Belgian Tax Scheme Ruled 'Illegal'

European Competition Commissioner Margrethe Vestager poses during an interview with Reuters in Brussels, Belgium, October 9, 2015. Vestager on Monday declared a Belgian tax scheme to be "illegal." Reuters/Francois Lenoir

The European Commission has ordered Belgium to recover around 700 million euros ($760 million) in unpaid taxes from multinational companies, after deciding that a tax scheme the country was running is illegal under EU state aid rules.

Belgium's "excess profit" tax scheme allowed Belgian tax authorities to lower the tax base of some multinational firms, on the basis that they made profit which a standalone company in a comparable situation would not have made.

European Commissioner for competition Margrethe Vestager said in a statement on Monday that "The European Commission has concluded today that the Belgian 'excess profit' tax scheme is illegal under EU state aid rules." She said that Belgium should recover the unpaid taxes from at least 35 multinationals who benefitted from the scheme. Vestager declined to name the companies involved.

Vestager said that the scheme usually meant that companies eligible for it did not pay taxes on more than 50 percent of their actual profits, and in some cases up to 90 percent. She said that this contravened EU rules, in part because — rather than preventing "double taxation," as the Belgian government had argued — it resulted in some recorded profit not being taxed anywhere.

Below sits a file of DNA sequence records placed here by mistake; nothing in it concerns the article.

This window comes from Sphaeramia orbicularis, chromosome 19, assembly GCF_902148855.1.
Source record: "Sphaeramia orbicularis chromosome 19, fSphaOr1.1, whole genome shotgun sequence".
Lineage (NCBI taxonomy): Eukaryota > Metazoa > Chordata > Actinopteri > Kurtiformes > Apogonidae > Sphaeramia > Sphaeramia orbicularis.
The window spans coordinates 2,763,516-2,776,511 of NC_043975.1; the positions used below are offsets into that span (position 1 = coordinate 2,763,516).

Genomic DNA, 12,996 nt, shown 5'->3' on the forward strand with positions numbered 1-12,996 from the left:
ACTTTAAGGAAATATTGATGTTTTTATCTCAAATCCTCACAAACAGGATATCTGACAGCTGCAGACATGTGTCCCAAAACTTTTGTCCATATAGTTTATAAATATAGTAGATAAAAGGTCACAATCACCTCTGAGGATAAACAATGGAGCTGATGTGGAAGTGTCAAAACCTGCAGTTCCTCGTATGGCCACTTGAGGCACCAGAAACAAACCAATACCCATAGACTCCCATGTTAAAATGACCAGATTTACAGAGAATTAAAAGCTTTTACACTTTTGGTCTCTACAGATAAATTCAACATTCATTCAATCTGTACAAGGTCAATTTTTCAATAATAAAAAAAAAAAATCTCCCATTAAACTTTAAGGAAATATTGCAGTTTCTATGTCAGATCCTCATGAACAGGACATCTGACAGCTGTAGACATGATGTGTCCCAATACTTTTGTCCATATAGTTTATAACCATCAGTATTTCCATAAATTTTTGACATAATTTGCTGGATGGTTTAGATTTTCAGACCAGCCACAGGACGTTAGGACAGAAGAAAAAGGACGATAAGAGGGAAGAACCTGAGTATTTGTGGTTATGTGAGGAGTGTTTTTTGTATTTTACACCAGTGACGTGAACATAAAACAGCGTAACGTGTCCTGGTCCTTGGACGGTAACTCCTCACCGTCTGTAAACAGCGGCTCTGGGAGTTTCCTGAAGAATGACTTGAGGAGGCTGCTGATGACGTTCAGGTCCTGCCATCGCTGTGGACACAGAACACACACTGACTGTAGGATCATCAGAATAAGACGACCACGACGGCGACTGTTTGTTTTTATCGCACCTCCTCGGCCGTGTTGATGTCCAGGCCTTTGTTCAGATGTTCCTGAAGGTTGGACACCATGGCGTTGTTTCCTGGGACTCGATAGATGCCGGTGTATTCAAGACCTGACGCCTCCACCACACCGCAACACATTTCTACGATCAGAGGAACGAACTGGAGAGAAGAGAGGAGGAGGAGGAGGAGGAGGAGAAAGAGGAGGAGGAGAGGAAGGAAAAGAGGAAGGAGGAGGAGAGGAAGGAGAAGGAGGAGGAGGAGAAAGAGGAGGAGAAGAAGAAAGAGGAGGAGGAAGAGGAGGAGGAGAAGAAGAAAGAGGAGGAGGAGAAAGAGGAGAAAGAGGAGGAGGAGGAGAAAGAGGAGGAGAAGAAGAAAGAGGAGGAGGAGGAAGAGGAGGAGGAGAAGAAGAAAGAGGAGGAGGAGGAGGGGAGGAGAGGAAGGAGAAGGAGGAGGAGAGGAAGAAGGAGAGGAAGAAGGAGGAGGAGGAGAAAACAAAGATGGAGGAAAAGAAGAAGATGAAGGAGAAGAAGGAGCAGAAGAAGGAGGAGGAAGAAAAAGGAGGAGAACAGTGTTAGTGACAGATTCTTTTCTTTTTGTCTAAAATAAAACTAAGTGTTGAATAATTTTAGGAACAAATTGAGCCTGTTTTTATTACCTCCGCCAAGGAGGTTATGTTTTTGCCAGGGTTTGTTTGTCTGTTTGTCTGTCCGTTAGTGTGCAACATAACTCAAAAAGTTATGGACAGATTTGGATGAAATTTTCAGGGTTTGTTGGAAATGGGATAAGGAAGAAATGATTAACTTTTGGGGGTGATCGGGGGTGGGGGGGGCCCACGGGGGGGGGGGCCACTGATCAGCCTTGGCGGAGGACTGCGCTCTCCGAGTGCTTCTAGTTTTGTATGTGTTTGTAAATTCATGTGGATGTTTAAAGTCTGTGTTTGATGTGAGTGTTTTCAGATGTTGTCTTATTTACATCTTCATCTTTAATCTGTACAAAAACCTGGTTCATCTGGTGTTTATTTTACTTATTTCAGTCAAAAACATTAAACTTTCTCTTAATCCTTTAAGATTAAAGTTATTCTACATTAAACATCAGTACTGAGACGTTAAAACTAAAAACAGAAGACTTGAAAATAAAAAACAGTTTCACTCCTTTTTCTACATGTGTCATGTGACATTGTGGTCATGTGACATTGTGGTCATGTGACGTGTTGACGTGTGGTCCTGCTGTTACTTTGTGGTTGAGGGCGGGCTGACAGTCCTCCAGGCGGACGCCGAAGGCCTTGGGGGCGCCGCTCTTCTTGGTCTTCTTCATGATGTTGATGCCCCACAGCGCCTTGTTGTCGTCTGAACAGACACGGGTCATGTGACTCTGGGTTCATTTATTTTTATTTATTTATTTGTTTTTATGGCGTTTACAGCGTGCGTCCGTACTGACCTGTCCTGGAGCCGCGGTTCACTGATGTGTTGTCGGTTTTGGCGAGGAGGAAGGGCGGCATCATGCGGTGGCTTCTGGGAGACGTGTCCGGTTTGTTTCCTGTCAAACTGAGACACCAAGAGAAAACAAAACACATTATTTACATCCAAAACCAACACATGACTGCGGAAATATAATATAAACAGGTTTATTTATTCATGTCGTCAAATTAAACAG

The vast majority of the 700 million euros ($760 million) is owed from European companies, Vestager said —about 500 million euros ($544 million). This is significant as Vestager and the Commission have always been keen to reject accusations of anti-American bias. "In all our cases, we are indifferent to the nationality of the companies involved," Vestager said in a speech in Washington last year.

High-profile decisions concerning tax planning by the US online retailer Amazon in Luxembourg and the technology compan y Apple in Ireland are expected in the coming months, the Financial Times reports.

Belgian finance minister Johan Van Overtveldt responded in a statement, saying that the decision was expected and that he had suspended the scheme last February for that reason. He said that the government did not "exclude any option," leaving open the possibility of appealing the ruling.